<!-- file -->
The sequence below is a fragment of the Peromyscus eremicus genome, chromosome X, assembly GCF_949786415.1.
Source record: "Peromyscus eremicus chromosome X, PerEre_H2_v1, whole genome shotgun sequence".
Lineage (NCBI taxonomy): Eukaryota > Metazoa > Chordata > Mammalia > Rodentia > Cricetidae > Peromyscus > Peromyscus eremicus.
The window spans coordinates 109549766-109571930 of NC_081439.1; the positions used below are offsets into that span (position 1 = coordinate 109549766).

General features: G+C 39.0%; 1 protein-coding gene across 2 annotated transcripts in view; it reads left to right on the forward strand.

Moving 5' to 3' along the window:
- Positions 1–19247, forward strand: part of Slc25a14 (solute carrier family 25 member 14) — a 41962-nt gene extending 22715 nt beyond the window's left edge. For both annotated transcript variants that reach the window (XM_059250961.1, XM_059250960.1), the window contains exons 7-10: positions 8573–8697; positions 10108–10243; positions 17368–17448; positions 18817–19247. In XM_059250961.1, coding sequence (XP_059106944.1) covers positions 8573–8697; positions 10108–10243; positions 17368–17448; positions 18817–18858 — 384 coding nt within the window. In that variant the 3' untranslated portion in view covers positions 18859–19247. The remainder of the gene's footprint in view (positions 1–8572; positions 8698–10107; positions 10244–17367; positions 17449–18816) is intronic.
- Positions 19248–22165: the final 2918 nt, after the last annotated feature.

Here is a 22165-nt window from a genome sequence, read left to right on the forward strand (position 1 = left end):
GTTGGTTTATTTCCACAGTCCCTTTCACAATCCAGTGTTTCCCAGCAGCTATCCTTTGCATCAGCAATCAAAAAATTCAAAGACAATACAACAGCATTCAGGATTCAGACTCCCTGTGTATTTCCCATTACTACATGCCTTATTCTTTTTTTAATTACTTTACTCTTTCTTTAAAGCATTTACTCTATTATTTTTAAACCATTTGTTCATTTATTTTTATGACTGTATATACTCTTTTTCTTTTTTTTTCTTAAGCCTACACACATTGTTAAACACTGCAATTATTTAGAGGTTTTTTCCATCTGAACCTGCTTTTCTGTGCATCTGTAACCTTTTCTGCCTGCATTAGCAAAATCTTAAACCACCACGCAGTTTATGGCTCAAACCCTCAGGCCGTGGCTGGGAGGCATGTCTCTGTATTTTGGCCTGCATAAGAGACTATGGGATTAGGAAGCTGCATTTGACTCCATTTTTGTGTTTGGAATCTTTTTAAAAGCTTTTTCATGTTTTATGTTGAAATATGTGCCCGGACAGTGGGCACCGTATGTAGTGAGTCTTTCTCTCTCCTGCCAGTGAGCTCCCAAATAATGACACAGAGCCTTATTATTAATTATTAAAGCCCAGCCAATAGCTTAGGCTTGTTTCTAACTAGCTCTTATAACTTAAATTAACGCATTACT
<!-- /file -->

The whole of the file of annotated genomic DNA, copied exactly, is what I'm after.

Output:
The sequence below is a fragment of the Peromyscus eremicus genome, chromosome X, assembly GCF_949786415.1.
Source record: "Peromyscus eremicus chromosome X, PerEre_H2_v1, whole genome shotgun sequence".
Lineage (NCBI taxonomy): Eukaryota > Metazoa > Chordata > Mammalia > Rodentia > Cricetidae > Peromyscus > Peromyscus eremicus.
The window spans coordinates 109549766-109571930 of NC_081439.1; the positions used below are offsets into that span (position 1 = coordinate 109549766).

General features: G+C 39.0%; 1 protein-coding gene across 2 annotated transcripts in view; it reads left to right on the forward strand.

Moving 5' to 3' along the window:
- Positions 1–19247, forward strand: part of Slc25a14 (solute carrier family 25 member 14) — a 41962-nt gene extending 22715 nt beyond the window's left edge. For both annotated transcript variants that reach the window (XM_059250961.1, XM_059250960.1), the window contains exons 7-10: positions 8573–8697; positions 10108–10243; positions 17368–17448; positions 18817–19247. In XM_059250961.1, coding sequence (XP_059106944.1) covers positions 8573–8697; positions 10108–10243; positions 17368–17448; positions 18817–18858 — 384 coding nt within the window. In that variant the 3' untranslated portion in view covers positions 18859–19247. The remainder of the gene's footprint in view (positions 1–8572; positions 8698–10107; positions 10244–17367; positions 17449–18816) is intronic.
- Positions 19248–22165: the final 2918 nt, after the last annotated feature.

Here is a 22165-nt window from a genome sequence, read left to right on the forward strand (position 1 = left end):
GTTGGTTTATTTCCACAGTCCCTTTCACAATCCAGTGTTTCCCAGCAGCTATCCTTTGCATCAGCAATCAAAAAATTCAAAGACAATACAACAGCATTCAGGATTCAGACTCCCTGTGTATTTCCCATTACTACATGCCTTATTCTTTTTTTAATTACTTTACTCTTTCTTTAAAGCATTTACTCTATTATTTTTAAACCATTTGTTCATTTATTTTTATGACTGTATATACTCTTTTTCTTTTTTTTTCTTAAGCCTACACACATTGTTAAACACTGCAATTATTTAGAGGTTTTTTCCATCTGAACCTGCTTTTCTGTGCATCTGTAACCTTTTCTGCCTGCATTAGCAAAATCTTAAACCACCACGCAGTTTATGGCTCAAACCCTCAGGCCGTGGCTGGGAGGCATGTCTCTGTATTTTGGCCTGCATAAGAGACTATGGGATTAGGAAGCTGCATTTGACTCCATTTTTGTGTTTGGAATCTTTTTAAAAGCTTTTTCATGTTTTATGTTGAAATATGTGCCCGGACAGTGGGCACCGTATGTAGTGAGTCTTTCTCTCTCCTGCCAGTGAGCTCCCAAATAATGACACAGAGCCTTATTATTAATTATTAAAGCCCAGCCAATAGCTTAGGCTTGTTTCTAACTAGCTCTTATAACTTAAATTAACGCATTACT